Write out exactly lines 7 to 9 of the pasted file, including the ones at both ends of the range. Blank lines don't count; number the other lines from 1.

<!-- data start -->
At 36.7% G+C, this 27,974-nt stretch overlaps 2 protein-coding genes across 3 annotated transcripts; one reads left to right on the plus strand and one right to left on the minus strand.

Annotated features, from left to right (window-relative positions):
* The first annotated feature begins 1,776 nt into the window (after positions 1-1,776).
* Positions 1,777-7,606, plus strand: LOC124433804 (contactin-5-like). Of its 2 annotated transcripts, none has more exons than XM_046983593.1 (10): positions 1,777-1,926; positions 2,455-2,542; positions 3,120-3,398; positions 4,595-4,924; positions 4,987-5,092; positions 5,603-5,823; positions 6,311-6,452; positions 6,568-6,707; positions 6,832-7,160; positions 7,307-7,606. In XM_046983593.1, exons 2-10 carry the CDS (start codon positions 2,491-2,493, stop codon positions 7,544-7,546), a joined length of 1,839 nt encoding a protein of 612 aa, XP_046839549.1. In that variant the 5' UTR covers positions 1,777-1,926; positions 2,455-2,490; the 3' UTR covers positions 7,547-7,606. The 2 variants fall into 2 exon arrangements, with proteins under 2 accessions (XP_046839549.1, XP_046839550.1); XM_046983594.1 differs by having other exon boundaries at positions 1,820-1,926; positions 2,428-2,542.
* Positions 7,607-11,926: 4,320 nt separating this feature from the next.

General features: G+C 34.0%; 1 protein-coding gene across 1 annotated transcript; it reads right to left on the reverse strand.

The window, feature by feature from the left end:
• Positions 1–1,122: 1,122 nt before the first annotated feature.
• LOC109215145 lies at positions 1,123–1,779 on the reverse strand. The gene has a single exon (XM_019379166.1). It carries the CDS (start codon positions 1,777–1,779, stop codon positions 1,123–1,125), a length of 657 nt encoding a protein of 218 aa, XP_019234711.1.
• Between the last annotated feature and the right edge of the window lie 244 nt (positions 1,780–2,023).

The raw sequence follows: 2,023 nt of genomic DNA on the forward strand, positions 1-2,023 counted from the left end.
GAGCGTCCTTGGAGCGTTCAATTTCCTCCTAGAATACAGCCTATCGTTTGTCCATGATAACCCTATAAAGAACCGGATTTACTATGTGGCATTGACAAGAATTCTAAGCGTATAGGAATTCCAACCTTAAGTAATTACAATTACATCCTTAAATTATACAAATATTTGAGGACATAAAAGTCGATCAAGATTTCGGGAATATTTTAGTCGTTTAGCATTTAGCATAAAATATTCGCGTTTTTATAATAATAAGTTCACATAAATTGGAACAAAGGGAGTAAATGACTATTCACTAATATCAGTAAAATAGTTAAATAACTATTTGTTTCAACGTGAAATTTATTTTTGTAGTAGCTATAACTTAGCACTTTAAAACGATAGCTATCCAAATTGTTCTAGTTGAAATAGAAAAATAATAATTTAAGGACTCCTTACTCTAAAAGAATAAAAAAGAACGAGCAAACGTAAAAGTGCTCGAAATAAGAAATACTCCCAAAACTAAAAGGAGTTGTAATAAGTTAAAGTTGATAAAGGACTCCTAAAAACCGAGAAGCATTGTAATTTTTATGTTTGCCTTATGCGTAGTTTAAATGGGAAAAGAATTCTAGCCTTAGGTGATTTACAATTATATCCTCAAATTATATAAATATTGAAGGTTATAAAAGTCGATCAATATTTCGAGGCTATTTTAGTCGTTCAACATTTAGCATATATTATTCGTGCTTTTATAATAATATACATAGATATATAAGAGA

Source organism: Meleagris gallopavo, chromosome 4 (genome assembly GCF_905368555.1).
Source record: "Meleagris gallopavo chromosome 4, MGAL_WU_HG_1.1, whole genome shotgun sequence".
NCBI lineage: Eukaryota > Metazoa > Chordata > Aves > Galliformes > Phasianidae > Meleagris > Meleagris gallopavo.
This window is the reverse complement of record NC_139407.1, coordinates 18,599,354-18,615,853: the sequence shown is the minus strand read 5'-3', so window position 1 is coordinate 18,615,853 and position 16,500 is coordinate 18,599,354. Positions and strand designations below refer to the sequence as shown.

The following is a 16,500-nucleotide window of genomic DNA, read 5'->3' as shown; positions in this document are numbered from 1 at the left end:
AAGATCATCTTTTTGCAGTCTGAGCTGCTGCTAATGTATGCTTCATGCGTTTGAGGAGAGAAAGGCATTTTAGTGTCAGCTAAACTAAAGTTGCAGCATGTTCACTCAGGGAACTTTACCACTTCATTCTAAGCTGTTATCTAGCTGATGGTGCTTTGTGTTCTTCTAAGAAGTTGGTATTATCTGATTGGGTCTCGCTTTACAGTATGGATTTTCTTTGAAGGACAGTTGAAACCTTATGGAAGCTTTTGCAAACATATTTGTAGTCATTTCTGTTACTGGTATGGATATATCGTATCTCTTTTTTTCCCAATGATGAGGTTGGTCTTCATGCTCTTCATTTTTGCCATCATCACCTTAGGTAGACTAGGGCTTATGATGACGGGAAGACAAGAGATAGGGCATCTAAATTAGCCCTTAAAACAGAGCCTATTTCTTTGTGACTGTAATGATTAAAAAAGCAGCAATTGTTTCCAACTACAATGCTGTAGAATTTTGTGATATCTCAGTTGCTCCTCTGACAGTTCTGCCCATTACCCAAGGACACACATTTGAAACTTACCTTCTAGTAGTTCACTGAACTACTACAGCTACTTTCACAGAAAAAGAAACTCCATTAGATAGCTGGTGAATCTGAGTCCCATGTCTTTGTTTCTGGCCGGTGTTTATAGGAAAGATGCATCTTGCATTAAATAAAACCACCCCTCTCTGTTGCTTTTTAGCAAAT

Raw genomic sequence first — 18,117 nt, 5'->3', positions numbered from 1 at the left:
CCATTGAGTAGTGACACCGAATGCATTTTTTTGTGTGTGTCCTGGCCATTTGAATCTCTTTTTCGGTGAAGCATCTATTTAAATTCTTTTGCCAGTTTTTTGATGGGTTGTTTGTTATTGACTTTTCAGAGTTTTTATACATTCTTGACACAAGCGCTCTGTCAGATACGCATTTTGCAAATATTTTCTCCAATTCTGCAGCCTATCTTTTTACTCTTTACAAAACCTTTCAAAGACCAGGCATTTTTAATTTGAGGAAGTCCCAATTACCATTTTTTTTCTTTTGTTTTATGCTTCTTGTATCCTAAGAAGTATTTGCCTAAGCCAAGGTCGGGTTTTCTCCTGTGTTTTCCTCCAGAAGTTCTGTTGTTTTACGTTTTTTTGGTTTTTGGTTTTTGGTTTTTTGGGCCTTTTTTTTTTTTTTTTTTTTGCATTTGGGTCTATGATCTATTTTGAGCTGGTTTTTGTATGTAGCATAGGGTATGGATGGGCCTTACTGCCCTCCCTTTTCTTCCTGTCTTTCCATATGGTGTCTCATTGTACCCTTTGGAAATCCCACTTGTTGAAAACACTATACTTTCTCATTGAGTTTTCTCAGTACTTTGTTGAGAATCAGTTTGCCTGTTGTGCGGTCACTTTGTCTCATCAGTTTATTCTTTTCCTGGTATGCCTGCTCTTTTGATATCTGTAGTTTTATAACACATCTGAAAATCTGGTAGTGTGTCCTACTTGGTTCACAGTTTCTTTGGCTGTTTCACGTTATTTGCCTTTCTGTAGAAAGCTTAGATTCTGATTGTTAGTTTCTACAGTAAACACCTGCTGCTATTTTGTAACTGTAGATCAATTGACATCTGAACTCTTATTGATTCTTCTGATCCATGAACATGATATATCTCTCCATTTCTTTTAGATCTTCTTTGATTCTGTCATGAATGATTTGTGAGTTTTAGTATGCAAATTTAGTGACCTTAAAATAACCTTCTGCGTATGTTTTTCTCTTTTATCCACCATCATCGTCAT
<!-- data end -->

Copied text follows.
The window, feature by feature from the left end:
• Positions 1–1,122: 1,122 nt before the first annotated feature.
• LOC109215145 lies at positions 1,123–1,779 on the reverse strand. The gene has a single exon (XM_019379166.1). It carries the CDS (start codon positions 1,777–1,779, stop codon positions 1,123–1,125), a length of 657 nt encoding a protein of 218 aa, XP_019234711.1.